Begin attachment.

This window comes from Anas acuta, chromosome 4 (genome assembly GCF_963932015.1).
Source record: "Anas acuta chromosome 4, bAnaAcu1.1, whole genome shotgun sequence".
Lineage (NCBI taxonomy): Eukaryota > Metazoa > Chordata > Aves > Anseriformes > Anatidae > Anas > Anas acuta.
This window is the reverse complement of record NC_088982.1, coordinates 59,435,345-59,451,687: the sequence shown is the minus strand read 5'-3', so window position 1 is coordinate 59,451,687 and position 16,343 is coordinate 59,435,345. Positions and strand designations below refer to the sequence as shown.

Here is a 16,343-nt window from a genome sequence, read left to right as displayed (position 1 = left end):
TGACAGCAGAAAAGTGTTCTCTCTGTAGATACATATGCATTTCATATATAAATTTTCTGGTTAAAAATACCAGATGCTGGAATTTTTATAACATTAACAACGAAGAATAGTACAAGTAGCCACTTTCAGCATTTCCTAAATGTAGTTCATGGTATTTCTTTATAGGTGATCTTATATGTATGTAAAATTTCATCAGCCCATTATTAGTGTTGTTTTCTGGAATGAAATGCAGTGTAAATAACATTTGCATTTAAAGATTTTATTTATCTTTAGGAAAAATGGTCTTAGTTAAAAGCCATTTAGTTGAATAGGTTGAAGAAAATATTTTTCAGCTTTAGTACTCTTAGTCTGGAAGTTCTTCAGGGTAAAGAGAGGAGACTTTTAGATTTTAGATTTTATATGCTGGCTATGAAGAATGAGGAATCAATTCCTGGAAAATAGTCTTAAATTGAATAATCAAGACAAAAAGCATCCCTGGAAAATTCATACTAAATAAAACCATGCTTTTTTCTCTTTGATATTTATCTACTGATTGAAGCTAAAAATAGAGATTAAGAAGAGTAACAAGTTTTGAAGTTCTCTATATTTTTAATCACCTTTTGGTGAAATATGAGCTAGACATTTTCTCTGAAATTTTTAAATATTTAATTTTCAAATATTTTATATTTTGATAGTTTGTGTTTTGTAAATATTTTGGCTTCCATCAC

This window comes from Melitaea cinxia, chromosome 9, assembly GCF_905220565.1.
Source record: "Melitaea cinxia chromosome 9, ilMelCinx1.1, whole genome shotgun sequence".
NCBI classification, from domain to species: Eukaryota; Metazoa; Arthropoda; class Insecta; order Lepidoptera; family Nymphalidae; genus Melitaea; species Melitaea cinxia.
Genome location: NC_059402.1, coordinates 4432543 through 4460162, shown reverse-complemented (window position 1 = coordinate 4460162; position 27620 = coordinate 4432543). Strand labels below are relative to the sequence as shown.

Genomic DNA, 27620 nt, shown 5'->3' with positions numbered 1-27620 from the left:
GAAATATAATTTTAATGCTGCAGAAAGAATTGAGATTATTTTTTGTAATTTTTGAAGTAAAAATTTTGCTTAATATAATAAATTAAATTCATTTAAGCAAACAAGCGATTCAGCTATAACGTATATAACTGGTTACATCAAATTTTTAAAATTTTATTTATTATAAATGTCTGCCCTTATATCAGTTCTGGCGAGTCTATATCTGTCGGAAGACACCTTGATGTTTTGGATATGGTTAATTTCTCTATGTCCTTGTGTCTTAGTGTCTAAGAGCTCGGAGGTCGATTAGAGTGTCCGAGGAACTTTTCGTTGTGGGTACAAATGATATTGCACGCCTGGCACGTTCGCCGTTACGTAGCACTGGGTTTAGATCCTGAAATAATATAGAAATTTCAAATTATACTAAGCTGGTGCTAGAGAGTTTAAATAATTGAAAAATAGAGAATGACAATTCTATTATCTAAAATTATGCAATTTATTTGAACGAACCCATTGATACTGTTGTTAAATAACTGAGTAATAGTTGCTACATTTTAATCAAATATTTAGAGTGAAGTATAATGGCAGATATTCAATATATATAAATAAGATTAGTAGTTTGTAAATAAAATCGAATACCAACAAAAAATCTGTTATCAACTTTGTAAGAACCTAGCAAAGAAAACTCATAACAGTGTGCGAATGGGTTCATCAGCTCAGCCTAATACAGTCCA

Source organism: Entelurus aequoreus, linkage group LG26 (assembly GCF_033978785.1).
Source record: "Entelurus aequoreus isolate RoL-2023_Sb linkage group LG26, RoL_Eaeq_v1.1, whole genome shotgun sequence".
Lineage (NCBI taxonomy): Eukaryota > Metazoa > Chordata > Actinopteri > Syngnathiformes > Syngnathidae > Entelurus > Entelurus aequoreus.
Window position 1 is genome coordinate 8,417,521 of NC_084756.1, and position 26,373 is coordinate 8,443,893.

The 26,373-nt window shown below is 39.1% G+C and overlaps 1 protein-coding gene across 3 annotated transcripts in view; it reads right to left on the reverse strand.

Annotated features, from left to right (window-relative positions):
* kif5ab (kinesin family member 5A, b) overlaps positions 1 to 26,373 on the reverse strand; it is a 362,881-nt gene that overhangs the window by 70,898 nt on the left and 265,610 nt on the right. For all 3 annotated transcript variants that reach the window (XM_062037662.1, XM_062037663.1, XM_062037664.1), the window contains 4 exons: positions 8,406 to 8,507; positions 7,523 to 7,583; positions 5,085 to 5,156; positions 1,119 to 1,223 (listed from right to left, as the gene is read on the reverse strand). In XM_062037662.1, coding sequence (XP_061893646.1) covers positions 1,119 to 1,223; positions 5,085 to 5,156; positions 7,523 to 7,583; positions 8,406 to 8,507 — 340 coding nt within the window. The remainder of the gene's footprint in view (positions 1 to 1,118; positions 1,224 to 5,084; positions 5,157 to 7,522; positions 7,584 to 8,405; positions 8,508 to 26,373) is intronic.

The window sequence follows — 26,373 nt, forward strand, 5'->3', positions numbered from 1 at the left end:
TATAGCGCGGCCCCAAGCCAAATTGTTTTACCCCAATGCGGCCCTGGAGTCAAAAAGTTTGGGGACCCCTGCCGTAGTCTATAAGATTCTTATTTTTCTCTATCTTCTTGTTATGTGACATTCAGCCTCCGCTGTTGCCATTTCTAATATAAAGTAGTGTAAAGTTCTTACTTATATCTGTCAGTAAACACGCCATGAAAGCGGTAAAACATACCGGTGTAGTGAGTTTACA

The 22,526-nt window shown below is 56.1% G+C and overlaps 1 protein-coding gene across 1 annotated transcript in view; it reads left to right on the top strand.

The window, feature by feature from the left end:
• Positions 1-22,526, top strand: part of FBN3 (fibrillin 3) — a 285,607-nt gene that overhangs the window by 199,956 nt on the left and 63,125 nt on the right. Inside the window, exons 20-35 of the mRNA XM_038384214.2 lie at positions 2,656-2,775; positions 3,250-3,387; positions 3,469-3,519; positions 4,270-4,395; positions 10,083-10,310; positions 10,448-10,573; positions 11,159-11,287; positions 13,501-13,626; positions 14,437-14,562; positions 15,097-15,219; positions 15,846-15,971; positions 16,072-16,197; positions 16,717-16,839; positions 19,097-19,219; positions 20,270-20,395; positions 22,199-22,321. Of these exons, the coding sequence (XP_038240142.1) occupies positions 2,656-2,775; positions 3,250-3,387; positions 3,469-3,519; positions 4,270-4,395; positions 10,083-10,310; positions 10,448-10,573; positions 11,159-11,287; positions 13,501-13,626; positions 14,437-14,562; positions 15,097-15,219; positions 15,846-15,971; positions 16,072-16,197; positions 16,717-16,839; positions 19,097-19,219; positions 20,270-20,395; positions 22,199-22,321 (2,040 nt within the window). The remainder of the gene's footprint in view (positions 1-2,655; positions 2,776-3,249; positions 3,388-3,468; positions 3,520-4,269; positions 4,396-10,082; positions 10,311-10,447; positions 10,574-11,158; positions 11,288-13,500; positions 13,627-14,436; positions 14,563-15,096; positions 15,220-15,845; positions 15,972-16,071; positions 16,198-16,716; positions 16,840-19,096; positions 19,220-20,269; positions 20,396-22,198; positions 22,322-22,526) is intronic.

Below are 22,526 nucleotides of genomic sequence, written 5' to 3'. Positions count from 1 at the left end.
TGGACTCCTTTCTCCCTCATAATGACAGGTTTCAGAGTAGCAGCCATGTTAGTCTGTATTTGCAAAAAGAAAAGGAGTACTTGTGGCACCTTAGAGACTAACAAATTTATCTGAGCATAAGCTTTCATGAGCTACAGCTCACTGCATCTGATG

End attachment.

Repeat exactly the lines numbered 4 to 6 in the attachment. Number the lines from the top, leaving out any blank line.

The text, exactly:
This window is the reverse complement of record NC_088982.1, coordinates 59,435,345-59,451,687: the sequence shown is the minus strand read 5'-3', so window position 1 is coordinate 59,451,687 and position 16,343 is coordinate 59,435,345. Positions and strand designations below refer to the sequence as shown.

Here is a 16,343-nt window from a genome sequence, read left to right as displayed (position 1 = left end):
TGACAGCAGAAAAGTGTTCTCTCTGTAGATACATATGCATTTCATATATAAATTTTCTGGTTAAAAATACCAGATGCTGGAATTTTTATAACATTAACAACGAAGAATAGTACAAGTAGCCACTTTCAGCATTTCCTAAATGTAGTTCATGGTATTTCTTTATAGGTGATCTTATATGTATGTAAAATTTCATCAGCCCATTATTAGTGTTGTTTTCTGGAATGAAATGCAGTGTAAATAACATTTGCATTTAAAGATTTTATTTATCTTTAGGAAAAATGGTCTTAGTTAAAAGCCATTTAGTTGAATAGGTTGAAGAAAATATTTTTCAGCTTTAGTACTCTTAGTCTGGAAGTTCTTCAGGGTAAAGAGAGGAGACTTTTAGATTTTAGATTTTATATGCTGGCTATGAAGAATGAGGAATCAATTCCTGGAAAATAGTCTTAAATTGAATAATCAAGACAAAAAGCATCCCTGGAAAATTCATACTAAATAAAACCATGCTTTTTTCTCTTTGATATTTATCTACTGATTGAAGCTAAAAATAGAGATTAAGAAGAGTAACAAGTTTTGAAGTTCTCTATATTTTTAATCACCTTTTGGTGAAATATGAGCTAGACATTTTCTCTGAAATTTTTAAATATTTAATTTTCAAATATTTTATATTTTGATAGTTTGTGTTTTGTAAATATTTTGGCTTCCATCAC